More soon. Visit Project Hustle at



[1] In a multi-state survey that included Louisiana, researchers concluded that the average debt incurred from court-related fines and fees and conviction-related costs is around $13,607. In 63% of cases surveyed, family members on the outside were primarily responsible for court-related costs associated with conviction. Of family members responsible for these costs, 83% were women. Saneta deVouno-powell, Chris Schweidler, Alicia Walters, and Azadeh Zohrabi, Who Pays? The True Cost of Incarceration on Families, Ella Baker Center, Forward Together, Research Action Design, 2015.

[2] Additionally, Black men are 50% more likely than white men to be arrested in New Orleans. Rose Wilson, Theresa McKinney, Mathilde Laisne, Corinna Yazbek, New Orleans: Who’s in Jail and Why? Vera New Orleans, 2017,

[3]  “Hustling” commonly refers to income-generating forms of work outside of traditional employment relationships. At the same time, “hustling” can amount to an anti-worker imperative to “hustle harder,” a call that individuates human needs unmet and exacerbated by the formal economy. Members of Project Hustle reject this anti-social, individualizing formulation.

[4] Emily Widra, Tiana Herring, States of Incarceration: The Global Context 2021, Prison Policy Initiative,

[5] Gina Clayton, Endria Richardson, Lily Mandlin, and Brittany Farr, Because She’s Powerful: The Political Isolation and Resistance of Women with Incarcerated Loved Ones, Essie Justice Group, 2018, See also, Addressing Occupational Segregation Means Centering Black Women Workers, Kemi Role, NELP,

[6] Vera New Orleans estimates that Black New Orleanians pay $8.7 million in cash bail and conviction fees in 2017. Jon Wool, Alison Shih, Melody Chang, Pay in Full: A Plan to End Money Injustice in New Orleans, Vera New Orleans, 2019,

[7] Worker power refers to the ability of workers to influence their working conditions and have a say in decisions that affect their jobs. For instance, worker power is closely related to the extent to which workers can negotiate for a greater share of the profits they create—as compared to employers, shareholders, executives, and creditors. See, e.g., Low Wage Workers are Suffering from a Decline in the Real Value of the Federal Minimum Wage, 2019, Economic Policy Institute, and CEO Pay has Skyrocketed 1,460% Since 1978, Economic Policy Institute, 2022, I address some of the intersections between worker power and criminal punishment in Worker Power in the Carceral State, 2022, See also, A Clean Slate for Worker Power, Harvard Law School’s Labor and Worklife Program, 2019,

[8] Wages, for instance, specifically of Black women workers in Table 3 were not available at the time this blog was posted.

Table 1: Black Women Employees Paid the Least of All Groups in New Orleans
table swipe hand icon
Black women  $16.01 
Latinx women  $16.75 
Black men  $18.49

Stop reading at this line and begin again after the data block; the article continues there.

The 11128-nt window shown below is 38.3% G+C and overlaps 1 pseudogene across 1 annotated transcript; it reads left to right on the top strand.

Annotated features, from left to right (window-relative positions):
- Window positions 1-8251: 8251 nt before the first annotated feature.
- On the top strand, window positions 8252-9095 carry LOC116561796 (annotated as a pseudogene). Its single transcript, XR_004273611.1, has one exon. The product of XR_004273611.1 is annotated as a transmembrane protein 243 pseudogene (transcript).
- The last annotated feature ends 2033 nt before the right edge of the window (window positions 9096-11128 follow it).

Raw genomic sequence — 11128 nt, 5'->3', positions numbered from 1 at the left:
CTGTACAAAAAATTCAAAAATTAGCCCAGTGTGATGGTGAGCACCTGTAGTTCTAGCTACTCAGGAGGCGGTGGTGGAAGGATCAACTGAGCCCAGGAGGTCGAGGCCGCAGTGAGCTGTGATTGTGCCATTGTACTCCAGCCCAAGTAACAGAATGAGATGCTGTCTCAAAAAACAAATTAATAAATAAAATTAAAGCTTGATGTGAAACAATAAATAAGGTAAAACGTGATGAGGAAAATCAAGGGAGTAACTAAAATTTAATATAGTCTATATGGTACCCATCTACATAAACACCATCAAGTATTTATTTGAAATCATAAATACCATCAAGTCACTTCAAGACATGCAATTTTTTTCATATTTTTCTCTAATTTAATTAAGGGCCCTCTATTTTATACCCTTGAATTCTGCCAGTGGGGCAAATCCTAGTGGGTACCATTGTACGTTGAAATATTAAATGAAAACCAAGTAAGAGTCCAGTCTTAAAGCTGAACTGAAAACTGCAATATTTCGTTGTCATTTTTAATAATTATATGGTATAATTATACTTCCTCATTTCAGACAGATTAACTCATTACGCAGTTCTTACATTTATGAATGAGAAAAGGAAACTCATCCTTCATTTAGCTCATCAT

Latinx men  $19.29 
White women  $23.88 
White men  $28.75 
All other women  $17.69 
All other men  $21.92 

Source: NELP & Movement Economics analysis of IPUMS American Community Survey 2017-2021. Note: Hourly wages were inflated to 2021 dollars using the CPI-W for the South.

Table 2: Black Women the Largest Group of Carceral System Employees in New Orleans
table swipe hand icon
Black women 27.70% 22.50%
Black men 22.50% 16.50%
White women 15.40% 21.90%
White men 26.60% 24.70%
Latina women 1.30% 3.50%
Latino men 3.70% 4.60%
All other women 2.00% 4.70%
All other men 3.50% 5.60%

Carceral system employees and all employees by race and gender, New Orleans 2017-2021. Source: NELP & Movement Economics analysis of IPUMS American Community Survey 2017-2021. Note: Cells report column percentages. Carceral employees are defined as those that work in 9470 Justice, public order, and safety activities industry. This includes employees in this industry in both public and private sectors.

Table 3: Carceral Jobs are the Second Highest-Paying Industry in New Orleans for Black Women
table swipe hand icon
General medical and surgical hospitals, and specialty (except psychiatric and substance abuse) hospitals 27.48
Justice, public order, and safety activities 25.19
Colleges, universities, and professional schools, including junior colleges 23.94
Elementary and secondary schools 23.02
Individual and family services 19.13
Nursing care facilities (skilled nursing facilities) 17.31
Other amusement, gambling, and recreation industries 16.11
Traveler accommodation 15.15
Restaurants and other food services 13.02
Home health care services 12.25

Source: NELP & Movement Economics analysis of IPUMS American Community Survey 2017-2021. Note: Hourly wages were inflated to 2021 dollars using the CPI-W for the South.

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About the Author

Han Lu

Areas of expertise:
  • Criminal Records & Employment,
  • Workplace Equity